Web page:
Copyright 2011 by Gary L. Pullman
In a note at the end of their latest Aloysius Pendergast novel, Fever Dream, Douglas Preston and Lincoln Child promised to debut the protagonist of a new series of thrillers, Gideon Crew. In Gideon’s Sword, they make good on their promise, introducing a younger man than Special Agent Pendergast. In his twenties, Gideon is billed (on the novel’s dust jacket) as a “trickster, prodigy,” and “master thief.” After avenging the death of his father, Gideon comes to the attention of a well-heeled private organization that hires him to, well, save the world. More specifically, his mission is to steal plans for a secret doomsday weapon from a Chinese agent who may or may not be defecting from his homeland. One thing leads to another (they way one thing should do in a thriller), and, before long, Gideon is in the company of prostitutes, call girls, female CIA agents, and others as he flees a Chinese martial arts expert-cum-assassin who is known only by the name of Nodding Crane.
It’s all good fun, but I find the plot, at times, unbelievable and, at other times, hard to believe. The characterization is fairly solid, although Gideon lacks (at this point, at least) the likeability of Pendergast. The Gideon books are apparently designed to appeal to younger-than-Pendergast novel-readers, which is all well and good, which probably explains the slightly more risqué (and sometimes crude) language, the references to prostitutes and call girls, and the double entendres (a few of which fall flat). Dialogue is not one of the authors’ particular strengths (although it is not a weakness, either), and, occasionally, what is intended to sound witty sounds more contrived than clever. Here’s an example:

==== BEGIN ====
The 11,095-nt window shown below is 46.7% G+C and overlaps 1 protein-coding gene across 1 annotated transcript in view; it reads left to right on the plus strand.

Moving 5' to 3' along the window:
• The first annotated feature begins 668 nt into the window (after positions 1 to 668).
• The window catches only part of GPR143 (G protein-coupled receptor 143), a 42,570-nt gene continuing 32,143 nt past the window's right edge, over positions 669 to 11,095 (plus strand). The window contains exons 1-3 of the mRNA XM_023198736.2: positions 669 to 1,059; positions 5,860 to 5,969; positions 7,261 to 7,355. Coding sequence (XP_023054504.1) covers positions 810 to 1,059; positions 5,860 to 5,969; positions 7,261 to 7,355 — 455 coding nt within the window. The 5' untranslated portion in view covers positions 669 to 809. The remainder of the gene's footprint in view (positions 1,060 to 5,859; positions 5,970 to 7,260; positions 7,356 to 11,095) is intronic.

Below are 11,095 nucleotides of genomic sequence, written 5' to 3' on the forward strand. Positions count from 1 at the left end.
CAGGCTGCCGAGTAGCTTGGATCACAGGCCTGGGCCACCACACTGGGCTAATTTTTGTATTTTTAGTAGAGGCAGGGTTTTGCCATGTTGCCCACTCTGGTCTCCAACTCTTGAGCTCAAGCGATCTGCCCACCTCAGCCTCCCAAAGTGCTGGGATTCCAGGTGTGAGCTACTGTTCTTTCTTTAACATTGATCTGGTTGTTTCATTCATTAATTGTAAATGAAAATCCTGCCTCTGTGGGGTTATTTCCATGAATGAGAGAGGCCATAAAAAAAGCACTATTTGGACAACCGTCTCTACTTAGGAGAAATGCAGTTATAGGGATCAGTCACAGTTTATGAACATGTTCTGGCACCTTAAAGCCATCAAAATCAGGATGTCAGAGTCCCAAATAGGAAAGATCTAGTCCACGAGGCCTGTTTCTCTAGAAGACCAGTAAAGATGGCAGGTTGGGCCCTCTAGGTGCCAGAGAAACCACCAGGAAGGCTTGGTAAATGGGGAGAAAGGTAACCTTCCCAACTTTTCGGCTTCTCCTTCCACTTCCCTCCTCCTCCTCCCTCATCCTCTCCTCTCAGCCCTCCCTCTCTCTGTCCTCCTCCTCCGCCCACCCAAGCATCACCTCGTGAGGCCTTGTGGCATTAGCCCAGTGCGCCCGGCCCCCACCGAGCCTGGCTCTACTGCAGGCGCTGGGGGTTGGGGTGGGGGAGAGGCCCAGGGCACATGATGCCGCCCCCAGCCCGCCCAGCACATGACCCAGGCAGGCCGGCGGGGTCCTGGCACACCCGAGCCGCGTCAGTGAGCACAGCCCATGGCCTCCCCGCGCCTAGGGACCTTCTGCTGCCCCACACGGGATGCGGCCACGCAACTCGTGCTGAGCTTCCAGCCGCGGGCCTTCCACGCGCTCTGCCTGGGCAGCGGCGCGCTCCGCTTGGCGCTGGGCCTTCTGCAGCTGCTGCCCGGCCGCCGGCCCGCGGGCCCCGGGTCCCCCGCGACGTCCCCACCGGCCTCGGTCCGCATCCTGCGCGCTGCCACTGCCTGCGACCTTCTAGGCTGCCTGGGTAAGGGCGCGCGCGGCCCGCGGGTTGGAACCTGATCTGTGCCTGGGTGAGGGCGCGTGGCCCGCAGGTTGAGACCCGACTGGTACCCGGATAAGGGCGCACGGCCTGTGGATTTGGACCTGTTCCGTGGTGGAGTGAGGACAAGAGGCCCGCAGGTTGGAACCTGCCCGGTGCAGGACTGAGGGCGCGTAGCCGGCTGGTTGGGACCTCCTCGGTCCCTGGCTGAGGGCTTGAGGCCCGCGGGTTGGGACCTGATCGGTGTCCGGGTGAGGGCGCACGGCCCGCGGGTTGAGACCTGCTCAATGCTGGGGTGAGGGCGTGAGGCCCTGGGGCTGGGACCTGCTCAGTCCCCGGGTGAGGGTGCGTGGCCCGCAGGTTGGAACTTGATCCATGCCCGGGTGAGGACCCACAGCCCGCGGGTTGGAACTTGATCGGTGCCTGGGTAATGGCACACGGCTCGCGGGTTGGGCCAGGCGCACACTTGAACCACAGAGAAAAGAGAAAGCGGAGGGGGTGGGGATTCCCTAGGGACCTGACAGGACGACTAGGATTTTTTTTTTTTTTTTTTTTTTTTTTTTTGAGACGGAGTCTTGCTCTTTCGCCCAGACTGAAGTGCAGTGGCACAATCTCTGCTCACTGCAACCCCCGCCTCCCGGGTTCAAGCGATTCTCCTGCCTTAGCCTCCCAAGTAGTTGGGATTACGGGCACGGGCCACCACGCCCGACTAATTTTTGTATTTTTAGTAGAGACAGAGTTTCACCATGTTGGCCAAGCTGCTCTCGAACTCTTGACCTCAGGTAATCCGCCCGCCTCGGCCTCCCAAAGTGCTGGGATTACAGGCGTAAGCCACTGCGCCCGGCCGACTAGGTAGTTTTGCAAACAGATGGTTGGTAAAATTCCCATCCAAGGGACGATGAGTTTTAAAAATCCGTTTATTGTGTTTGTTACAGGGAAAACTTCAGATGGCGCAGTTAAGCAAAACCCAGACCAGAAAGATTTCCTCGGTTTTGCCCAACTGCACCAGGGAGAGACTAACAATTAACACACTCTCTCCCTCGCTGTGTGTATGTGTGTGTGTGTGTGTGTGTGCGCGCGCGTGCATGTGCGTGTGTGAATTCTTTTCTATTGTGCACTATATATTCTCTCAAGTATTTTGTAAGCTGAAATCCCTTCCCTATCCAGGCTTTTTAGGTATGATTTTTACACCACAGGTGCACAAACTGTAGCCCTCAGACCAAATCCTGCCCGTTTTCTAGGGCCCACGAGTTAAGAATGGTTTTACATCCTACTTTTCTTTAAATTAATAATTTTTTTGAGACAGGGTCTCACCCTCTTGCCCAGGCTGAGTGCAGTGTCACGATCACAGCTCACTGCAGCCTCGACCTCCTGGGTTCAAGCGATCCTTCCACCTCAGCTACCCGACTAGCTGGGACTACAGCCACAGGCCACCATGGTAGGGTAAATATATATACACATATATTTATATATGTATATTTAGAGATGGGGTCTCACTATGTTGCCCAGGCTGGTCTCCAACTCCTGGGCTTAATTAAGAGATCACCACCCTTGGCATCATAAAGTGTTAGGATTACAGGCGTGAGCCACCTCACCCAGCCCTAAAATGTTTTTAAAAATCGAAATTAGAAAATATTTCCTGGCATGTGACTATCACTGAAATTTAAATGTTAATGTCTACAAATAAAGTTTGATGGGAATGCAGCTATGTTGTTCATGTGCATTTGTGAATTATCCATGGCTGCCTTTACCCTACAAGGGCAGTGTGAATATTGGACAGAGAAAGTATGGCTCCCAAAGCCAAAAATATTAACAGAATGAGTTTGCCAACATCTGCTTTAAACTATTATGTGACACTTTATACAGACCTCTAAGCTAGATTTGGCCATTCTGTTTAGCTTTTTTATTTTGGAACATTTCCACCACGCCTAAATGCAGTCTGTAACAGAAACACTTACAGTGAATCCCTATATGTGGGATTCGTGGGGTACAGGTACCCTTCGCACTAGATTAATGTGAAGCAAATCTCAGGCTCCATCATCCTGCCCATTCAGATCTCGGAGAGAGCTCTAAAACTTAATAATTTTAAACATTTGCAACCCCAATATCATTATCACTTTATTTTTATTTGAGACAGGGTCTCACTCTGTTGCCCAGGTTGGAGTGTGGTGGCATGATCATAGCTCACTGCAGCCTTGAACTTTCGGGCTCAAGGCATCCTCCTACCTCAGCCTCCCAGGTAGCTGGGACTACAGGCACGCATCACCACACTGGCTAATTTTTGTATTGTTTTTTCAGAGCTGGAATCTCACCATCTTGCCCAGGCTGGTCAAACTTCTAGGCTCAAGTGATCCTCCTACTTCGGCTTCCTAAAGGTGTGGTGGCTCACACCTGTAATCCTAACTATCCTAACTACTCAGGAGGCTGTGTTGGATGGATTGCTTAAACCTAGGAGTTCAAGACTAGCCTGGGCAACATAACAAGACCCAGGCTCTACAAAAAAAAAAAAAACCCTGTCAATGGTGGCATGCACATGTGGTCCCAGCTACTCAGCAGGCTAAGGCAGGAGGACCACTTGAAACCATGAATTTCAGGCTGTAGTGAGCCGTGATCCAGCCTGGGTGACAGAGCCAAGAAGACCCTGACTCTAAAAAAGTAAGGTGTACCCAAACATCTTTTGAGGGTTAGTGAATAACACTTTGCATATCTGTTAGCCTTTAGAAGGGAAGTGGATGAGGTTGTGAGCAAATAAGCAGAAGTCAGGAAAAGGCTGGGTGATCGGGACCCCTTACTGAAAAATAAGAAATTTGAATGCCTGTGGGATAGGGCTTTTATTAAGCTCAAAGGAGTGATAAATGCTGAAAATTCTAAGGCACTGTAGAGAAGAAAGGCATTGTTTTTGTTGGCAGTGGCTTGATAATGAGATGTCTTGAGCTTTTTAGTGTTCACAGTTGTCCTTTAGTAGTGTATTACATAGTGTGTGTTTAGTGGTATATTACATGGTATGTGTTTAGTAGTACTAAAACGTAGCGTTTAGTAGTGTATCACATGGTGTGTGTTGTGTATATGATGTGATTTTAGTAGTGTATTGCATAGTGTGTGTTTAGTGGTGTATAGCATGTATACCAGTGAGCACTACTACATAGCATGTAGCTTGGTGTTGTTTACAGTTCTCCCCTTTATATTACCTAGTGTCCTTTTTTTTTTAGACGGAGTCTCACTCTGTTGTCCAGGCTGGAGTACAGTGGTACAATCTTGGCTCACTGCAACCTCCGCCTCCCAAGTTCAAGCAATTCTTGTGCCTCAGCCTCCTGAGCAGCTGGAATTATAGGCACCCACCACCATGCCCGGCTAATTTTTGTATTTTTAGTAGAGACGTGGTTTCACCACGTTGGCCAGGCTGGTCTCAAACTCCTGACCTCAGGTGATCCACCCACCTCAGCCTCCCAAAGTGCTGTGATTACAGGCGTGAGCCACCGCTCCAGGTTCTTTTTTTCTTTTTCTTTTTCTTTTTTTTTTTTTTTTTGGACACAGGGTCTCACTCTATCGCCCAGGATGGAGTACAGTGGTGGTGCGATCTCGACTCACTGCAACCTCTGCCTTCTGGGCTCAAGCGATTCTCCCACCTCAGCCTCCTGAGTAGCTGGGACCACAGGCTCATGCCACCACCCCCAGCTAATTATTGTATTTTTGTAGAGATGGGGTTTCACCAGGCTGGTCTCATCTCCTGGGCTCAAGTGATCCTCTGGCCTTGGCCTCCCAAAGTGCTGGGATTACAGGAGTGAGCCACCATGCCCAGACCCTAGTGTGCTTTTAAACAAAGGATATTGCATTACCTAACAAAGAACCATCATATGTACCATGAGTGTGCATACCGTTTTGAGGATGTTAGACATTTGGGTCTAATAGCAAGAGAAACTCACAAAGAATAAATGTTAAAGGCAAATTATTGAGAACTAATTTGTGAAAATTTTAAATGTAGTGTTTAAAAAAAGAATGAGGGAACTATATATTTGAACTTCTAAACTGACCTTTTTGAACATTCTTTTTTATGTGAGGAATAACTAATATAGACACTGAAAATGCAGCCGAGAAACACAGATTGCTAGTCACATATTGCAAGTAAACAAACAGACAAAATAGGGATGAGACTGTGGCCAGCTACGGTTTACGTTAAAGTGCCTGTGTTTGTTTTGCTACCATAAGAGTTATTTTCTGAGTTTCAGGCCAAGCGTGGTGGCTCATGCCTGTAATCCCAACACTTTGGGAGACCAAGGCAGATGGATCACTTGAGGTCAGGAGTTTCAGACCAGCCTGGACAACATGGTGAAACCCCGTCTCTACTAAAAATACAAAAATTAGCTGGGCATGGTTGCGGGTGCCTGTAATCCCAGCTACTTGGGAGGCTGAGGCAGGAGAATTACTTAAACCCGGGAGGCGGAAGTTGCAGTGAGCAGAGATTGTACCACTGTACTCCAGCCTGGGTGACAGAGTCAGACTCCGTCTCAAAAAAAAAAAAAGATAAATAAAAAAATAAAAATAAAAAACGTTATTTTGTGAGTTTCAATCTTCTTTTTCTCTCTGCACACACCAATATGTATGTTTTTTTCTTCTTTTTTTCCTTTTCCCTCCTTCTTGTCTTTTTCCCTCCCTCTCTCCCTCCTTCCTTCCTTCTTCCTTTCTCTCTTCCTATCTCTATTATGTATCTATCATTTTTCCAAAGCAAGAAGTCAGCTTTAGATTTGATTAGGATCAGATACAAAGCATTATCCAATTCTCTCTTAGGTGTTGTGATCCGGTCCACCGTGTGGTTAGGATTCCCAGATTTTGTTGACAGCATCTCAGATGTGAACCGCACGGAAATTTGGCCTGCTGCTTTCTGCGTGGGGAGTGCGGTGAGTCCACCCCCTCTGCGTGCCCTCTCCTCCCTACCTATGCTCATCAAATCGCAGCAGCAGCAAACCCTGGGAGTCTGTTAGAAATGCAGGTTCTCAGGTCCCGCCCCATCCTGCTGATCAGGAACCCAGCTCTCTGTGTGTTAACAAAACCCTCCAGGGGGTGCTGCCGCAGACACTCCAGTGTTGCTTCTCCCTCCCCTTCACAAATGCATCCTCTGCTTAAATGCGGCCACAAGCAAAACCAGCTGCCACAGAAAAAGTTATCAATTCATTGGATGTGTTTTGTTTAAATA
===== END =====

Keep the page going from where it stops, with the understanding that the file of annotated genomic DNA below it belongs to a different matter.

“Bur Dubai Hotel is rather nice,” Mindy Jackson said as they passed through customs and headed for the taxi queue. “You owe me a stiff one.”
He spread his hands, “Drink, or . . . ?”
She colored. “Drink. A stiff drink. What a mind you have” (172).
Overall, though, the 342-page novel is exciting enough, although I wouldn’t go as far in my praise for it as those who supply the back cover’s blurbs (not all of which seem to have been written specifically for this Preston and Child novel). Would I read another Gideon Crew novel? Sure.